Micro(mis)management

19 12 2012

micromanagingIf you were to ask for my opinion about management five years ago, my answer would’ve been very simple. My answer would’ve been, “It’s for those that want to do nothing and tell people what to do all the time.” Now I would tell you, “That it’s a complex balance between favoritism, dictatorship, diplomacy and motivational speeches.” The basic fundamental of getting the job done applies to all forms of management, but the driving force used to get the job done is what makes varying forms of management drastically different.

Each person possesses a unique form of leadership. Some lead through inspiration and example, while others lead through threats and carelessness. All leaders do share the same goal and that is to accomplish all tasks through the use of their subordinates. So if the same principal of “getting the job done” is applied to all forms of management and leadership, who is affected the most? The people that work to get the job accomplished.

I’ve been in the Navy five short years now. I’ve seen various forms of leadership and management during this time, and how they have left lasting impressions on the crew. If I could choose which form of management I would like to be a part of, it would be the one that interferes the least and provides incentives. The incentive would typically affect liberty hours. The benefit of offering liberty time incentives is that sailors will generally work harder and more efficiently to ensure that they’re able to go home at a decent time.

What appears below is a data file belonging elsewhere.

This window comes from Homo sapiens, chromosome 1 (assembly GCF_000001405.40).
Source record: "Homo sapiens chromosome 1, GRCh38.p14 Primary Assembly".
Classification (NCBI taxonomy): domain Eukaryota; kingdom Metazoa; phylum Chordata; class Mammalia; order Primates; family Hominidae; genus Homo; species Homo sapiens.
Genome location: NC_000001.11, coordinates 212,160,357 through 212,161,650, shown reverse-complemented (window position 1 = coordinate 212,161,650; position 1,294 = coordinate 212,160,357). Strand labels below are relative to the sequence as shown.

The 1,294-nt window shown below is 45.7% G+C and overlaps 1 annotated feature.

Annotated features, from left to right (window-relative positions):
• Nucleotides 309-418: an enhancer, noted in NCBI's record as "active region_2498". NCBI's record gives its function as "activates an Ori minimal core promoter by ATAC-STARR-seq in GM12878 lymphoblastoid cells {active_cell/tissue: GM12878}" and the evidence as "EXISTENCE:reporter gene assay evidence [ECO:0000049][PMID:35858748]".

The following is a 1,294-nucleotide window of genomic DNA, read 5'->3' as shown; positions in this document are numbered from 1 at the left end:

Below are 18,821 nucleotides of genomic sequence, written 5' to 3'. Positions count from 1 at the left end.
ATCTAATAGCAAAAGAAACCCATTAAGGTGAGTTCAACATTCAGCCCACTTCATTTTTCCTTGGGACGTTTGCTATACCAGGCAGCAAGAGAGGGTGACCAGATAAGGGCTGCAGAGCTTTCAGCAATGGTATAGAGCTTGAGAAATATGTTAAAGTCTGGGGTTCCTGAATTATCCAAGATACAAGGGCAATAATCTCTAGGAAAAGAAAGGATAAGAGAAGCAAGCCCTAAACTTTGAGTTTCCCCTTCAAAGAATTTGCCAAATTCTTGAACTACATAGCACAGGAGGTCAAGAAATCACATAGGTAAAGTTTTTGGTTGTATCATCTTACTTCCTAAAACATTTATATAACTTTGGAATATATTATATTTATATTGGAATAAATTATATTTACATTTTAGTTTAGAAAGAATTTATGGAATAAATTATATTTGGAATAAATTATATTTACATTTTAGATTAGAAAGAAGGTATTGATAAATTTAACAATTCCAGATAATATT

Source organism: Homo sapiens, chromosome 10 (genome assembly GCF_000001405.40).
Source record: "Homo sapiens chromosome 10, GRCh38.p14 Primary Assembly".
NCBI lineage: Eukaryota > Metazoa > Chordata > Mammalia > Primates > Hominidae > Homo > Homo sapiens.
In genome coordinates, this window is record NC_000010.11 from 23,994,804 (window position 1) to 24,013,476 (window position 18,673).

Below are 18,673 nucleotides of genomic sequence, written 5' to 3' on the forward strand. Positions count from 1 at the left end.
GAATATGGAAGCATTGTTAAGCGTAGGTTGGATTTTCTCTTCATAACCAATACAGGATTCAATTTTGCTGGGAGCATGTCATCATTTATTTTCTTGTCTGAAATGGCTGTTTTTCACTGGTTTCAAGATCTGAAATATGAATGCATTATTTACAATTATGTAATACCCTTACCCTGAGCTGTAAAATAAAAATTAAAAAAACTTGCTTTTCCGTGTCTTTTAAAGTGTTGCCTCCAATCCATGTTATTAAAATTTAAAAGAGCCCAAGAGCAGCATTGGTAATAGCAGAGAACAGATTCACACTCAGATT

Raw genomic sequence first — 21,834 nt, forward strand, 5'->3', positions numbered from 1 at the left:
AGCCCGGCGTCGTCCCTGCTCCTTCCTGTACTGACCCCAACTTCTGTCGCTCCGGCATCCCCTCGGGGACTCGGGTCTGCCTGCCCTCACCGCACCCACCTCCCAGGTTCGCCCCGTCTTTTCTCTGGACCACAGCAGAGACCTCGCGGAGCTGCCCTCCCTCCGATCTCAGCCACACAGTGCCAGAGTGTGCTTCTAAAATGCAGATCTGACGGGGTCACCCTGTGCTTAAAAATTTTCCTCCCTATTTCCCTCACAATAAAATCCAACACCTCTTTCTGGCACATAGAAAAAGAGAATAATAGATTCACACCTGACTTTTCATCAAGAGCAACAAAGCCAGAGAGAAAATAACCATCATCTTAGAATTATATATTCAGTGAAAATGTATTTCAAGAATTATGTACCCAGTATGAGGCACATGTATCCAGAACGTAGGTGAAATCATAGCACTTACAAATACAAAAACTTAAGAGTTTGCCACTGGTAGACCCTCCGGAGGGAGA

The counter to this method is to have working hours set for the same time everyday. The theory behind this method is to maximize the amount of work that gets done. This sounds great in theory, but in reality, it isn’t efficient and promotes negativity in the work environment. What can be found around the ship is a general attitude of doing the bare minimum to occupy the time it takes until you go home. Disorganized management leads to chaos. Lack of communication usually is the main reason for disharmony in the working environment. If everyone isn’t on the same page, that’s where the confusion sets in. You’ll have disagreements on what tasks rank higher in priority than others. In the end, nothing gets accomplished and an entire day has been wasted due to lack of planning. This type of leadership/management is best known as micromanagement. Micromanagement, for lack of a better phrase, is the root of all evil in my opinion. Sadly, there’s been a growing trend of micromanagement tendencies.

An outstanding management team would have a list of priorities that need to be accomplished set up the day before. That list of priorities would then be passed onto the sailors as “liberty items.” Knowing which items are considered liberty items motivates sailors to come into work with the “Get in, kick ass and get out” mentality. If we could focus more on how to become efficient as a team, as opposed to scrutinizing each individual as to what was accomplished for the day, I believe we could achieve greater results with much happier sailors.

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Larry D. Bernstein | Freelance Writer, Blogger, Educator

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